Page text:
When Allen was injured the Rams were forced to shift right guard Austin Blythe inside to center, and then LA started rookie David Edwards in Blythe’s former spot. Edwards was a late fifth round draft selection out of Wisconsin, and he’s scheduled to become a free agent after the 2022 season.

To add on to the chaos, right tackle Rob Havenstein suffered a season-ending injury after nine games - forcing the Rams to turn to third round rookie Bobby Evans for the second half of the season. Evans played well in Havenstein’s absence, but he required a lot of help from tight ends and running backs in pass protection. The Rams also grew heavily reliant on designed rollouts to move Goff out of the pocket and avoid pressure.

The 2019 offseason should be a cautionary tale for the 2022 Rams. Not only does LA need to retain key contributors on the offensive line, but they need to continue to reload and add talent because injuries and adversity are destined to happen. It’s extremely rare for things to go according to plan in the NFL, but diligent preparation will bring fortune to the side of Los Angeles.

The first step in building the 2022 offensive line is retaining at least two of the three key free agents - Allen, Corbett, or Noteboom.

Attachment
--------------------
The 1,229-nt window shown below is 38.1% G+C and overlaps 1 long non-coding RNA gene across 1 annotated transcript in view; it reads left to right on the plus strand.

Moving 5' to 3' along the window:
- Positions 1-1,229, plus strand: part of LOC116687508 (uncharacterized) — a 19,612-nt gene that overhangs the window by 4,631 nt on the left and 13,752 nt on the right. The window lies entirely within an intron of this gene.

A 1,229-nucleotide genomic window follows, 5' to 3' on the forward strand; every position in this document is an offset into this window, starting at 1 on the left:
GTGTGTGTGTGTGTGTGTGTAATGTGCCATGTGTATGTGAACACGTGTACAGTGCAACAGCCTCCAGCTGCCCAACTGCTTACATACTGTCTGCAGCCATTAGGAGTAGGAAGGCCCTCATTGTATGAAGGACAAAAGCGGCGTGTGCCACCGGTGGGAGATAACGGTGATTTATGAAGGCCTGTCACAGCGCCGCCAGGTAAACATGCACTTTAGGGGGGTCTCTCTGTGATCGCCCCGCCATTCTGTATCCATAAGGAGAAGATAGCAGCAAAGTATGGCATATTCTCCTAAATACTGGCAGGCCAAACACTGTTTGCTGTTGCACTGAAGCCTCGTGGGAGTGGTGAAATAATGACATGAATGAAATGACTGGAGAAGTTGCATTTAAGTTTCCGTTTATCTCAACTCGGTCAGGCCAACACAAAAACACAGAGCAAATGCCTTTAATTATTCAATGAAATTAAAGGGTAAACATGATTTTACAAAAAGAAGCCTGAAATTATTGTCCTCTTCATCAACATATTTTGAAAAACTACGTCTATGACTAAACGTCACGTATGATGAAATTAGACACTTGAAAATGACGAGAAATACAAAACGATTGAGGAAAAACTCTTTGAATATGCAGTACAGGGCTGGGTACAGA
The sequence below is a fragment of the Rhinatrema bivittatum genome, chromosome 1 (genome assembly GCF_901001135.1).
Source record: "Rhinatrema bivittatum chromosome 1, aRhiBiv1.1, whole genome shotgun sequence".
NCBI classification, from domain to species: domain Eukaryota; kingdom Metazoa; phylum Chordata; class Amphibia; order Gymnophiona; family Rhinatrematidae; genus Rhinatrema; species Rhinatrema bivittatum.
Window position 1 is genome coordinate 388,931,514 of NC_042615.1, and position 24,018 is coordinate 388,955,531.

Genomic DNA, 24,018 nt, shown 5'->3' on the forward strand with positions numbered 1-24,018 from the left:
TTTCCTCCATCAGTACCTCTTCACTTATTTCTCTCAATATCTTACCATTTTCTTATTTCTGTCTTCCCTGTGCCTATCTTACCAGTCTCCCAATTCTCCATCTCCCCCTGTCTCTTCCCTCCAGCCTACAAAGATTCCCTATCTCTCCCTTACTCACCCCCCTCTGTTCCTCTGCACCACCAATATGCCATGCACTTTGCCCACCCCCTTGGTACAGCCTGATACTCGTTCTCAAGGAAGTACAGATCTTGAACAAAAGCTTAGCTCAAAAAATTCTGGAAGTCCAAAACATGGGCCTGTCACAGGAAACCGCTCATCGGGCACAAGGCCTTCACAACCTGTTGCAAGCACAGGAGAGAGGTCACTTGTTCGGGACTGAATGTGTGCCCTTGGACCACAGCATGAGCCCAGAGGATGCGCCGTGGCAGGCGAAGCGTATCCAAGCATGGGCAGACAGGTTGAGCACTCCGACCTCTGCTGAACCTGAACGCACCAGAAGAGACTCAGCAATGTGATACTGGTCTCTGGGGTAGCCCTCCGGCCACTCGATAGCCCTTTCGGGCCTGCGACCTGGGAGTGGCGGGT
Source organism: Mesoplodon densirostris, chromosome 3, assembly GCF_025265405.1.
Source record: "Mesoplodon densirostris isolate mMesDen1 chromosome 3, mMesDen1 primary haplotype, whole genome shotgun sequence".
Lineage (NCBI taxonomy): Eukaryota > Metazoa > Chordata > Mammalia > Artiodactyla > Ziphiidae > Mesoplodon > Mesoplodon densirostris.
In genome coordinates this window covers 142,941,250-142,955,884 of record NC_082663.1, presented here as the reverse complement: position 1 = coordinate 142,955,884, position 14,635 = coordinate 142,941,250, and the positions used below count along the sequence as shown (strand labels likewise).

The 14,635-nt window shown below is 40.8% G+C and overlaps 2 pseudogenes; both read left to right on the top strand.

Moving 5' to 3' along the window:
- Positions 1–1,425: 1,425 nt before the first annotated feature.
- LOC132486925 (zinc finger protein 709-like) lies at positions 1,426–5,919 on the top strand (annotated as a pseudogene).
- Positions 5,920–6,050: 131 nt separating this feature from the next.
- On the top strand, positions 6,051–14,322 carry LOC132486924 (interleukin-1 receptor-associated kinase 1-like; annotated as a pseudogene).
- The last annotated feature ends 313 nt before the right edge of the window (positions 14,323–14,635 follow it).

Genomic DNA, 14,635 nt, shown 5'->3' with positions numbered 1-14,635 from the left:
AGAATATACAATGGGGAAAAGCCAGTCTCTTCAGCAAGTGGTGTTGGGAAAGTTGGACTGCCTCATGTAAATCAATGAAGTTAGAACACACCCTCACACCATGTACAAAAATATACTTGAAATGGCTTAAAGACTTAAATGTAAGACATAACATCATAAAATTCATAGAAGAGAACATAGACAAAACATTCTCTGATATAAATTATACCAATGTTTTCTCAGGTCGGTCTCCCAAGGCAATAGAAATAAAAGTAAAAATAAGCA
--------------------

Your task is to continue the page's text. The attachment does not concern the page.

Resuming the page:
Allen seems to be the most significant priority, only because there are no valid alternatives currently on the roster should Allen leave in free agency. Yes, the team has Coleman Shelton who played most of the Week 13 contest against the Jacksonville Jaguars after Allen was injured on the first play; however, as we saw in 2019 it’s not enough to rely on an unproven player. If Allen signs elsewhere, the Rams would have to make a sizeable investment in the center position either in free agency or the draft - and the marginal cost savings in not keeping Allen likely won’t outweigh the benefit of having a proven commodity in the middle of the OL for the foreseeable future.

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Andrew Whitworth has yet to decide on whether he will return for the 2022 season, but for the purposes of this exercise we will assume he retires. This would pencil in Noteboom as LA’s starting left tackle, if it weren’t for his expired contract and pending free agency. The Rams also have Alaric Jackson, an undrafted free agent that started in Whitworth and Noteboom’s absence during the two week stretch where LA was battling a COVID-19 outbreak.